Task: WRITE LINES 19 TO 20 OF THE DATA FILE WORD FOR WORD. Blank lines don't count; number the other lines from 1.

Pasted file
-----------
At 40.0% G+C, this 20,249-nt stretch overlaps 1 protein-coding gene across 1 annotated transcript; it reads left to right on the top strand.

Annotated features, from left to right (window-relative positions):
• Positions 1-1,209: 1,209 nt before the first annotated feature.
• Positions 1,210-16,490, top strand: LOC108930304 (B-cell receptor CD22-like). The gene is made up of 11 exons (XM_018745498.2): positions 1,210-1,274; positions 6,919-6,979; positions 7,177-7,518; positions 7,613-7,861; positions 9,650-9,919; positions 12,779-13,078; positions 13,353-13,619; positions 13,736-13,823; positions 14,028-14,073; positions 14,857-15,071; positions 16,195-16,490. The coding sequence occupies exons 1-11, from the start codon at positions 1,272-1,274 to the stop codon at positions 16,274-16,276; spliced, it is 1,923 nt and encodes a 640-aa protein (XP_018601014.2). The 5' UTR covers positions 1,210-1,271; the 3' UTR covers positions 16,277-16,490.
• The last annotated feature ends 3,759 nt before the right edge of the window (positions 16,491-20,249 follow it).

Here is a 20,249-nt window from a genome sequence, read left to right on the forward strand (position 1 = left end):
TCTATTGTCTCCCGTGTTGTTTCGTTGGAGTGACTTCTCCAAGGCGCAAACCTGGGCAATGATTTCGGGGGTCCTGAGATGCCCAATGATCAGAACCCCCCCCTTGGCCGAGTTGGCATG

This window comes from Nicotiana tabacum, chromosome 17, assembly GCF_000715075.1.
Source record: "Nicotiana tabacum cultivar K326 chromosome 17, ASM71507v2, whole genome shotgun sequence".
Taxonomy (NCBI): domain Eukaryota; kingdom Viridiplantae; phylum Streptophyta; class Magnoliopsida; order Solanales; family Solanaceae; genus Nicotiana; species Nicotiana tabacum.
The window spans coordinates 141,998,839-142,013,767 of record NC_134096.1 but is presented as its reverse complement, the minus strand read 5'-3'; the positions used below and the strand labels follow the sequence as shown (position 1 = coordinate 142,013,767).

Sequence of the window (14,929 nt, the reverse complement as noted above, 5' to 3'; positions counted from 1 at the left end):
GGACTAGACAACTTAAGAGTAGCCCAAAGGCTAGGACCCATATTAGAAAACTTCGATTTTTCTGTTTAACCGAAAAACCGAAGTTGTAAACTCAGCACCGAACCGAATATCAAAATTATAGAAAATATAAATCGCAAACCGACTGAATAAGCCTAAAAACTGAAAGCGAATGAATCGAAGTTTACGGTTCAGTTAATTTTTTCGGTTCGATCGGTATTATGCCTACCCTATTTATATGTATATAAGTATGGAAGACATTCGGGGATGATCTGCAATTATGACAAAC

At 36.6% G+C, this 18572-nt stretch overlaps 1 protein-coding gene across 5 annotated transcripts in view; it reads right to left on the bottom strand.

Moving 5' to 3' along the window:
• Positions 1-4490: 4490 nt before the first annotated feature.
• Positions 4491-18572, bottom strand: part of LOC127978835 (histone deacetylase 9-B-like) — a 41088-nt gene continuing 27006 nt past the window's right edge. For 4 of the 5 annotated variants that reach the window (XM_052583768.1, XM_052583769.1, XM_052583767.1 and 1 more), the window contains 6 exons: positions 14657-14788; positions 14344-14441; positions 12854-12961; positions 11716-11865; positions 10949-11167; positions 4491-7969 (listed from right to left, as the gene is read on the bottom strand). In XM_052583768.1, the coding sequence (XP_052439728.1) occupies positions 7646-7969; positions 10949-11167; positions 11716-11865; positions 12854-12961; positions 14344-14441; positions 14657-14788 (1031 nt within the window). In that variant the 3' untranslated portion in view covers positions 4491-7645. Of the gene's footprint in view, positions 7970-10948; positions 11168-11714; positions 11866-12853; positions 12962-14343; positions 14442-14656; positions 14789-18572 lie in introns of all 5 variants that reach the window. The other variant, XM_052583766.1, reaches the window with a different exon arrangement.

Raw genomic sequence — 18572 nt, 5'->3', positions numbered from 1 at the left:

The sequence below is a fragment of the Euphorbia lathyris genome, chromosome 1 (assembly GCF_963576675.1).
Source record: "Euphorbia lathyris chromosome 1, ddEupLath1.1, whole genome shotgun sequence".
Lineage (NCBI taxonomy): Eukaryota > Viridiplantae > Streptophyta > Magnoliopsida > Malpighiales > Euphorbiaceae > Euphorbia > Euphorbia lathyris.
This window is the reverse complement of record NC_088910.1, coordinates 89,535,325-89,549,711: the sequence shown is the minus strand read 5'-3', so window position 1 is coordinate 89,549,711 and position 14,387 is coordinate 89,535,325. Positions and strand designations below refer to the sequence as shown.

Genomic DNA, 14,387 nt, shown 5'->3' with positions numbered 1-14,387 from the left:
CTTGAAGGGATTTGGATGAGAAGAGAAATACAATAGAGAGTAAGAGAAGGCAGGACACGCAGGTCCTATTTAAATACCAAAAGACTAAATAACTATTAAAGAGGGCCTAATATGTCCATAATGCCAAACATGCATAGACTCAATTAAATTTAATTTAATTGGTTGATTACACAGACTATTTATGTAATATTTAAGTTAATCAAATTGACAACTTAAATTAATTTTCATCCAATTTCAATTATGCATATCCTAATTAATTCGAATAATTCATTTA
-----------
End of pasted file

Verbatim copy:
The sequence below is a fragment of the Euphorbia lathyris genome, chromosome 1 (assembly GCF_963576675.1).
Source record: "Euphorbia lathyris chromosome 1, ddEupLath1.1, whole genome shotgun sequence".